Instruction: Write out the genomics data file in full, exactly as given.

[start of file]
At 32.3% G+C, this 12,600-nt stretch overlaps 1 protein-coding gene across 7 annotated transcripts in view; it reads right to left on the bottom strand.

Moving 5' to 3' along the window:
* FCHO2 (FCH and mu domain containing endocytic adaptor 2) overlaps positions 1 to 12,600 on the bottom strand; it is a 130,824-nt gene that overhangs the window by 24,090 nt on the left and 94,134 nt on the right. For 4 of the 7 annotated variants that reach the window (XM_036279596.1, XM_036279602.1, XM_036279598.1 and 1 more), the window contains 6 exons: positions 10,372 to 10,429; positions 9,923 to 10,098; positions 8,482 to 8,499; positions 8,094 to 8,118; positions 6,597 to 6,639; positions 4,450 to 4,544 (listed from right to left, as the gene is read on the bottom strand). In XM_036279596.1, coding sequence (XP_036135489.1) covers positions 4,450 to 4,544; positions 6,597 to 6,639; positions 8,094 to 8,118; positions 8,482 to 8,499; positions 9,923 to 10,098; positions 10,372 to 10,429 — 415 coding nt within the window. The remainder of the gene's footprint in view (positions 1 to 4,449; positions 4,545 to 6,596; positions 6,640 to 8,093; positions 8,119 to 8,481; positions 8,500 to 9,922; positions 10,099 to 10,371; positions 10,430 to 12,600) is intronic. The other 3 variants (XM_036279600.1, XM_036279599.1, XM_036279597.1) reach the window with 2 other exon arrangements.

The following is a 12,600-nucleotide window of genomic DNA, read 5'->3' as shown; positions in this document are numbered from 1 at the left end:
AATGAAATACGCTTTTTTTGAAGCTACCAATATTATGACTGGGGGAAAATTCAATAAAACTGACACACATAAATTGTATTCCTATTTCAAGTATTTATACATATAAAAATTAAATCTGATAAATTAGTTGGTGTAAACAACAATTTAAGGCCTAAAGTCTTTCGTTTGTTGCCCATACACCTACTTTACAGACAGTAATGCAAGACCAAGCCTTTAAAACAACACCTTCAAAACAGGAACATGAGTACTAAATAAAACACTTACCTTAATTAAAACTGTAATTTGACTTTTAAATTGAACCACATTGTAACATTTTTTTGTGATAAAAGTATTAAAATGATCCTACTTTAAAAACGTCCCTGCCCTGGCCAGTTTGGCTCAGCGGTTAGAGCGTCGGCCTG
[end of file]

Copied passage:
At 32.3% G+C, this 12,600-nt stretch overlaps 1 protein-coding gene across 7 annotated transcripts in view; it reads right to left on the bottom strand.

Moving 5' to 3' along the window:
* FCHO2 (FCH and mu domain containing endocytic adaptor 2) overlaps positions 1 to 12,600 on the bottom strand; it is a 130,824-nt gene that overhangs the window by 24,090 nt on the left and 94,134 nt on the right. For 4 of the 7 annotated variants that reach the window (XM_036279596.1, XM_036279602.1, XM_036279598.1 and 1 more), the window contains 6 exons: positions 10,372 to 10,429; positions 9,923 to 10,098; positions 8,482 to 8,499; positions 8,094 to 8,118; positions 6,597 to 6,639; positions 4,450 to 4,544 (listed from right to left, as the gene is read on the bottom strand). In XM_036279596.1, coding sequence (XP_036135489.1) covers positions 4,450 to 4,544; positions 6,597 to 6,639; positions 8,094 to 8,118; positions 8,482 to 8,499; positions 9,923 to 10,098; positions 10,372 to 10,429 — 415 coding nt within the window. The remainder of the gene's footprint in view (positions 1 to 4,449; positions 4,545 to 6,596; positions 6,640 to 8,093; positions 8,119 to 8,481; positions 8,500 to 9,922; positions 10,099 to 10,371; positions 10,430 to 12,600) is intronic. The other 3 variants (XM_036279600.1, XM_036279599.1, XM_036279597.1) reach the window with 2 other exon arrangements.

The following is a 12,600-nucleotide window of genomic DNA, read 5'->3' as shown; positions in this document are numbered from 1 at the left end:
AATGAAATACGCTTTTTTTGAAGCTACCAATATTATGACTGGGGGAAAATTCAATAAAACTGACACACATAAATTGTATTCCTATTTCAAGTATTTATACATATAAAAATTAAATCTGATAAATTAGTTGGTGTAAACAACAATTTAAGGCCTAAAGTCTTTCGTTTGTTGCCCATACACCTACTTTACAGACAGTAATGCAAGACCAAGCCTTTAAAACAACACCTTCAAAACAGGAACATGAGTACTAAATAAAACACTTACCTTAATTAAAACTGTAATTTGACTTTTAAATTGAACCACATTGTAACATTTTTTTGTGATAAAAGTATTAAAATGATCCTACTTTAAAAACGTCCCTGCCCTGGCCAGTTTGGCTCAGCGGTTAGAGCGTCGGCCTG